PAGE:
Hazing is a long-standing tradition in many college fraternities and sororities. Hazing is also unlawful, and parties that engage in hazing can be charged criminally for any harm that occurs as a result of the hazing. Further, a person may be charged criminally for hazing even if he or she did not directly participate in the unlawful activity. This was demonstrated in a recent case decided by the District Court of Appeal of Florida, First District, in which the court reversed a trial court’s dismissal of hazing charges against a fraternity president. If you live in St. Petersburg and are charged with hazing or any other crime alleging you caused bodily harm, it is sensible to meet with a skillful St. Petersburg criminal defense attorney to discuss your options for striving to protect your rights.
Facts of the Case
It is reported that the defendant was the president of a fraternity at a Florida university. As the president, he presided over all fraternity activities and agreed to all pledge activities. Additionally, he was present for a meeting in which the members of the fraternity’s executive board discussed the dangers of the underage pledges becoming intoxicated at an upcoming pledge event, and he encouraged the event to take place.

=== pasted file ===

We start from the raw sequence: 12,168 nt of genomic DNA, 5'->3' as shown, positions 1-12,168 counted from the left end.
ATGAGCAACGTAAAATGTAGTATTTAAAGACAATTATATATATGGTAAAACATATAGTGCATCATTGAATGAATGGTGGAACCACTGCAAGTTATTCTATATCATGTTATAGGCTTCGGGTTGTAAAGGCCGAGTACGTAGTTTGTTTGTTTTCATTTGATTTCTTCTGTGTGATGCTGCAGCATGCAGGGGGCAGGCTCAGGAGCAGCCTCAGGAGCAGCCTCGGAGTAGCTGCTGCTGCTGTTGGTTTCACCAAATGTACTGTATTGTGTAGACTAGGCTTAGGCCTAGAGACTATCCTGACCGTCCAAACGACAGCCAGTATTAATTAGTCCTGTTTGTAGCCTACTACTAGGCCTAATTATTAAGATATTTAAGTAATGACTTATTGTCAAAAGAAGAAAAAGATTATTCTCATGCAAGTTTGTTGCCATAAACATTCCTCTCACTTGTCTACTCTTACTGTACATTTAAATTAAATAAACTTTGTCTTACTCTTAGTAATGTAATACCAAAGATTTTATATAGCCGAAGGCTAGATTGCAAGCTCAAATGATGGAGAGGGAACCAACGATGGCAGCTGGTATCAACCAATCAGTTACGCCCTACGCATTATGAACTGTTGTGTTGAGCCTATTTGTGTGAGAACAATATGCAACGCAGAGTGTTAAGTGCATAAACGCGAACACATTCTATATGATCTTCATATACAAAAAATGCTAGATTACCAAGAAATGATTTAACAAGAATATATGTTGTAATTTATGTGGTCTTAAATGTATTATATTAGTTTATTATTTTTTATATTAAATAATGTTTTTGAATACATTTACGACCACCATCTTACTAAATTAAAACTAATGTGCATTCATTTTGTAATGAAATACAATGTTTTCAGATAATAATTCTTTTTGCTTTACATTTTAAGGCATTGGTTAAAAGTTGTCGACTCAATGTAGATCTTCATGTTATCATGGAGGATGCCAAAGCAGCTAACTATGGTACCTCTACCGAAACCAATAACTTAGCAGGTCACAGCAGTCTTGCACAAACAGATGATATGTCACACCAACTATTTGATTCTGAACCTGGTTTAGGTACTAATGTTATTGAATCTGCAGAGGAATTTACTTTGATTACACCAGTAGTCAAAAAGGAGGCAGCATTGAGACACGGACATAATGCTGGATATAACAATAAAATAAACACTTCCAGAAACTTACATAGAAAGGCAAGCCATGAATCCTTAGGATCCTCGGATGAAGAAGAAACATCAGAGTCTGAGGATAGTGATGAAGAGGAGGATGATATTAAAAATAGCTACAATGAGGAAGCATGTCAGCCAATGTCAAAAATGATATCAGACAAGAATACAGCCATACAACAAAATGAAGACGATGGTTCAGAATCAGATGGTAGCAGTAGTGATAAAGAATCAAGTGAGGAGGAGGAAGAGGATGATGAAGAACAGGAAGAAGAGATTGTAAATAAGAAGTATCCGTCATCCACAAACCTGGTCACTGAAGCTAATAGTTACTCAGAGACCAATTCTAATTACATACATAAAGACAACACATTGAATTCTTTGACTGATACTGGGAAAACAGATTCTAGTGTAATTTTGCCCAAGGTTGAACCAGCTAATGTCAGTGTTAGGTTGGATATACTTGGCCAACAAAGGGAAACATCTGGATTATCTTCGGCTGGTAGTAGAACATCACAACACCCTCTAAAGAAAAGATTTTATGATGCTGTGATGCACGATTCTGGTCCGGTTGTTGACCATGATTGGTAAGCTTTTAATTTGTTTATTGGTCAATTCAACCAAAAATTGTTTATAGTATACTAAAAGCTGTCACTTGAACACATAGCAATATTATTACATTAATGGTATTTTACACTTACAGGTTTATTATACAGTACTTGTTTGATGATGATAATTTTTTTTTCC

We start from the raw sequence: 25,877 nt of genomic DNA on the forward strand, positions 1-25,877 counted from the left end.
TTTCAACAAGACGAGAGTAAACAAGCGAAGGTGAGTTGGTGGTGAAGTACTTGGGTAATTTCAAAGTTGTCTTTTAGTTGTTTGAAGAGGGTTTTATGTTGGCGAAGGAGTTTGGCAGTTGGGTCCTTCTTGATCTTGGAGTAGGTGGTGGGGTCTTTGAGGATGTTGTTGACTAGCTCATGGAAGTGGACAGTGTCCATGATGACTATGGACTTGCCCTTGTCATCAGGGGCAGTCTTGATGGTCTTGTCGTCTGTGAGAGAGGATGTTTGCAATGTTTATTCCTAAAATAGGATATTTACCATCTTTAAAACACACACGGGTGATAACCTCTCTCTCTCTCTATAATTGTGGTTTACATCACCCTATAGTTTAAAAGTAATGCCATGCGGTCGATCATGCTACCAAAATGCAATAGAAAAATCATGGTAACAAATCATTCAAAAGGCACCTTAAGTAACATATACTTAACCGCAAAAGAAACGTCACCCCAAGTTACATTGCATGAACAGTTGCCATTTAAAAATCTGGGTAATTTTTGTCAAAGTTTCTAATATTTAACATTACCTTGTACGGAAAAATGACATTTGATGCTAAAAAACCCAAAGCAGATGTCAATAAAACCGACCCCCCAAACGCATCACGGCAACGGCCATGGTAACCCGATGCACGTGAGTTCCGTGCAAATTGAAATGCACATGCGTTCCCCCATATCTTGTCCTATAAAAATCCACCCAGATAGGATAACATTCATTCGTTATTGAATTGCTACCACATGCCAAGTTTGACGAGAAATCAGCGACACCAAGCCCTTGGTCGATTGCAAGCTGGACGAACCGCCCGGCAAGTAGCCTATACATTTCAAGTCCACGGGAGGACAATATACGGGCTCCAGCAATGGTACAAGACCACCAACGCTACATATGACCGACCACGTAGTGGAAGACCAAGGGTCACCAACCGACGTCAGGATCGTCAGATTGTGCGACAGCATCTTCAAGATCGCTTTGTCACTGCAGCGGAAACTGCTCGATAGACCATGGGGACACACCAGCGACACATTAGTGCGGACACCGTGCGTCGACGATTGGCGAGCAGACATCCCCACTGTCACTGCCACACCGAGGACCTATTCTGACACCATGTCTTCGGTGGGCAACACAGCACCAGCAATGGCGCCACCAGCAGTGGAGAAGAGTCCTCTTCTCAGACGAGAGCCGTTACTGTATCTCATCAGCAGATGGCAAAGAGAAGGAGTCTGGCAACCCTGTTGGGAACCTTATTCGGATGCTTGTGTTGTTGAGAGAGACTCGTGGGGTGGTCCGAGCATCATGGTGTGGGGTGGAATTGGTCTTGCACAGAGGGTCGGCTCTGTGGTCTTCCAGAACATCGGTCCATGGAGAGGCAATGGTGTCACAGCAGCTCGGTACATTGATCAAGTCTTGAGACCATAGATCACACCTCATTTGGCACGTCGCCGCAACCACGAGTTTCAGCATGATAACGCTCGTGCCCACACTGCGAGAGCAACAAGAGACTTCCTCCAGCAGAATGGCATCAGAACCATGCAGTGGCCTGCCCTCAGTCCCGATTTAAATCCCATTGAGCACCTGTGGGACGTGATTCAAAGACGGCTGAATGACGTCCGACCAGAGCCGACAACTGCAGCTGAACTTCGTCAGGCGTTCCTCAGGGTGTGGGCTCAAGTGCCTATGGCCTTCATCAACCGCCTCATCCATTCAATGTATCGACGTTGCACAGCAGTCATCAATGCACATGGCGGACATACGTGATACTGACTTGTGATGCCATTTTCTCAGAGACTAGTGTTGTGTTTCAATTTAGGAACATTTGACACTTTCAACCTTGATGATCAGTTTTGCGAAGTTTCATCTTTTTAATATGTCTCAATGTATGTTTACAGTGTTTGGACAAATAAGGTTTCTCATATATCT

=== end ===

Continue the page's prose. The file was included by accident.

Allegedly, during the event in question, the victim consumed most of a bottle of bourbon and subsequently died of acute alcohol intoxication. His blood alcohol concentration at the time of his death was over 0.44%. The defendant was not present at the event. The State charged the defendant with one count of felony hazing and one count of misdemeanor hazing, however. During a pre-trial hearing, the court dismissed the felony hazing count, after which the State appealed.